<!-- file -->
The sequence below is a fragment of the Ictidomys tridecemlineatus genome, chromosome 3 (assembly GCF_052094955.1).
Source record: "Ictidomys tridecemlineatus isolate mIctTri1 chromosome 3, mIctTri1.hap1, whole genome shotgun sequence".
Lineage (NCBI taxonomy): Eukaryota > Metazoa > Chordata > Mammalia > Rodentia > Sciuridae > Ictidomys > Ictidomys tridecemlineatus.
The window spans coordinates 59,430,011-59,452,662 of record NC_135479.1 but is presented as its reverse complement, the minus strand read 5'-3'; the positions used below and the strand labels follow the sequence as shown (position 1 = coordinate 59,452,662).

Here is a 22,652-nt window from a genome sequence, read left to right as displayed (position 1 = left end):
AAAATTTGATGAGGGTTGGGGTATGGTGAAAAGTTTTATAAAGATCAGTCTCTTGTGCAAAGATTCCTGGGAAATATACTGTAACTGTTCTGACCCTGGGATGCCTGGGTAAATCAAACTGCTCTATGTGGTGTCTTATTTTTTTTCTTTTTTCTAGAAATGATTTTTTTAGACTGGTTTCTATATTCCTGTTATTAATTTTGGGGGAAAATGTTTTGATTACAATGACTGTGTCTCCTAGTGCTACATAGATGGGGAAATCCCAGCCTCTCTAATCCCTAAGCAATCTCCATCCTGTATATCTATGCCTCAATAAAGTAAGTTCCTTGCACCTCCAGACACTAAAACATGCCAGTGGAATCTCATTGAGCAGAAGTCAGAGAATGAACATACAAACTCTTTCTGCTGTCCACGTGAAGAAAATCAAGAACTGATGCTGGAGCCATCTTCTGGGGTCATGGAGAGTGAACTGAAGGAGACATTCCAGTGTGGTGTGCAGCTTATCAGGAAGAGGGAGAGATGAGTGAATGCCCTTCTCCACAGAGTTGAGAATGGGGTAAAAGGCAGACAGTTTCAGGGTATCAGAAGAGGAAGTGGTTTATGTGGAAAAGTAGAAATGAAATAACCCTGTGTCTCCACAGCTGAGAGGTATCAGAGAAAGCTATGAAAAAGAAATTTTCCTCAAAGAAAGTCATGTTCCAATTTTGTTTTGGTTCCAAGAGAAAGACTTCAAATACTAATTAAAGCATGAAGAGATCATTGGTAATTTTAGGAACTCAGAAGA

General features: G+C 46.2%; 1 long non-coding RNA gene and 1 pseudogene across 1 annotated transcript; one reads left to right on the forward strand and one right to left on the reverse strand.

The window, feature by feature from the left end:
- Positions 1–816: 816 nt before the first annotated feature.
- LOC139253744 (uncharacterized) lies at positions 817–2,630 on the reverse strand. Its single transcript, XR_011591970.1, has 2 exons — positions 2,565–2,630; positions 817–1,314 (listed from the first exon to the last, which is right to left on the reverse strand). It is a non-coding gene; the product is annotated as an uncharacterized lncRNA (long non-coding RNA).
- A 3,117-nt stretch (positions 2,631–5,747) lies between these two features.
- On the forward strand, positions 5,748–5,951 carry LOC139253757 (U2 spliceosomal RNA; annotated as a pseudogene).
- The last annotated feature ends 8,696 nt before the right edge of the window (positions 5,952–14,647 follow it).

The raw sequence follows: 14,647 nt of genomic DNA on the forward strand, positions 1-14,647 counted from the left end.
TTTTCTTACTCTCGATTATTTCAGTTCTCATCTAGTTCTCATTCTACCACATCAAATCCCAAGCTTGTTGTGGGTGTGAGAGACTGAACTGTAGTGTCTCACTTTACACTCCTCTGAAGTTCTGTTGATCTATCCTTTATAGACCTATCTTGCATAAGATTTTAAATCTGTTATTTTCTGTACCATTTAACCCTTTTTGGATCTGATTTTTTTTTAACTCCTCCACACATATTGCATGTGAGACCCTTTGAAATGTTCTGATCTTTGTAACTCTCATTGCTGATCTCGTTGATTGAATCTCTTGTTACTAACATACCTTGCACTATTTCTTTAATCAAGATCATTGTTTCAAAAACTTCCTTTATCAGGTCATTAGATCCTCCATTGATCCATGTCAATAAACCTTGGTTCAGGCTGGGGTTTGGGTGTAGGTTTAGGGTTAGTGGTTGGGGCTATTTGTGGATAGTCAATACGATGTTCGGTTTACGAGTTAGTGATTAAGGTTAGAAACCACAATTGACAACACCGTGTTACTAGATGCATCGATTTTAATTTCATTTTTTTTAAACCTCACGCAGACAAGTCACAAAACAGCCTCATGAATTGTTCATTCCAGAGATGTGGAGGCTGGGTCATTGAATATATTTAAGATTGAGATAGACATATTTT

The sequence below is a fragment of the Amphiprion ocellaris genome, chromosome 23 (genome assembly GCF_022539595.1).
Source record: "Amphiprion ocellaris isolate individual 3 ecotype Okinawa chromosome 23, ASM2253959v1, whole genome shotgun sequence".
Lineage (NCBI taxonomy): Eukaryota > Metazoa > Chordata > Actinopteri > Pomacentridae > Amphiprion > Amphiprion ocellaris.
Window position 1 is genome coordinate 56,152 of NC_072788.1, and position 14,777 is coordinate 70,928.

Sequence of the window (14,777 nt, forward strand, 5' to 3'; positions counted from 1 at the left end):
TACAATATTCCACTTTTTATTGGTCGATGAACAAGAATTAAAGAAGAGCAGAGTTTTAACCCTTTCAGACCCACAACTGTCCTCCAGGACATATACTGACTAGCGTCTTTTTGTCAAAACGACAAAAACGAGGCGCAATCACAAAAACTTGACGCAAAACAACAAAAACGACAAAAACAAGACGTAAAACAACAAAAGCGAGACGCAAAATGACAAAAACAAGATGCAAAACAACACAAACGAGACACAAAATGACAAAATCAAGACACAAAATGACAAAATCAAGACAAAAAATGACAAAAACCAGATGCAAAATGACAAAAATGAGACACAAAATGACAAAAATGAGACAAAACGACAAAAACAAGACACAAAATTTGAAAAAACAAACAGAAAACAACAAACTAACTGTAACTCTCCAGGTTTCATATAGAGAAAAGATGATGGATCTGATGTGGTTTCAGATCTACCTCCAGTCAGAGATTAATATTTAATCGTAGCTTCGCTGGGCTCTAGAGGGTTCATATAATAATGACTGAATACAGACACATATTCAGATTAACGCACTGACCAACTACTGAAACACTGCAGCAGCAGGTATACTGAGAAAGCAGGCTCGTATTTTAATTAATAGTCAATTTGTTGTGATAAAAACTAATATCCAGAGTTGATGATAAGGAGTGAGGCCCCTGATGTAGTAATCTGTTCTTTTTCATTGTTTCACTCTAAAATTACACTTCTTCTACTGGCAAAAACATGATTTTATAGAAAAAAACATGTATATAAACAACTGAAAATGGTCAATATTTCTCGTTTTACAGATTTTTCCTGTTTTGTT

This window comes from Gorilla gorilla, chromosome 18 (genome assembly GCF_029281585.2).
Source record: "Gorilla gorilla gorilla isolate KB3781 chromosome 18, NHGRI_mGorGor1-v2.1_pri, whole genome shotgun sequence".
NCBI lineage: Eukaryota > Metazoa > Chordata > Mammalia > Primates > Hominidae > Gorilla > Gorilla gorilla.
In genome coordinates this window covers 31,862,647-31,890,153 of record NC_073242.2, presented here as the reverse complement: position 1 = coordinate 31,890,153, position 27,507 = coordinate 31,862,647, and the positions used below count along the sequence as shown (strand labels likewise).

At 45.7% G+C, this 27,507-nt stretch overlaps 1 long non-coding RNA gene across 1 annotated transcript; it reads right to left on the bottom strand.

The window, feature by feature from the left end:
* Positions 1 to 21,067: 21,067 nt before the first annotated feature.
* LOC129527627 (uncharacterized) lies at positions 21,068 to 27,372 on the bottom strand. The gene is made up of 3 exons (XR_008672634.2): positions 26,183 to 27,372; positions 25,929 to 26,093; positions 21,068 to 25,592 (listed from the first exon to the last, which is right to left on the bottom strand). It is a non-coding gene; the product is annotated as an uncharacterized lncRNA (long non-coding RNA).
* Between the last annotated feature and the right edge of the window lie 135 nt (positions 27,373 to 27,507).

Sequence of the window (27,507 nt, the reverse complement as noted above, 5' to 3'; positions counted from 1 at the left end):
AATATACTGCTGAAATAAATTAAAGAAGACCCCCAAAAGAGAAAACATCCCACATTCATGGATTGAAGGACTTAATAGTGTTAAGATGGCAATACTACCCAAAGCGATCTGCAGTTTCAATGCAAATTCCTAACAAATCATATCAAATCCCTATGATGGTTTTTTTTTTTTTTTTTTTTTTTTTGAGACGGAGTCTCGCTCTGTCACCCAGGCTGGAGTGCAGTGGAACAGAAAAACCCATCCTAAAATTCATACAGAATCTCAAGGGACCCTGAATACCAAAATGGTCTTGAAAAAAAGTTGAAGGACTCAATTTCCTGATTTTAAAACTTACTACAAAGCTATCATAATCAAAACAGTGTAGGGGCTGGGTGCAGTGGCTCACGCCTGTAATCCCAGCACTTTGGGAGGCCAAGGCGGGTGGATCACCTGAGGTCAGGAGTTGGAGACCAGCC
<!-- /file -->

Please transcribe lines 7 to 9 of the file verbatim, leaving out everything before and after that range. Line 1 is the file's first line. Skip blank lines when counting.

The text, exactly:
General features: G+C 46.2%; 1 long non-coding RNA gene and 1 pseudogene across 1 annotated transcript; one reads left to right on the forward strand and one right to left on the reverse strand.

The window, feature by feature from the left end:
- Positions 1–816: 816 nt before the first annotated feature.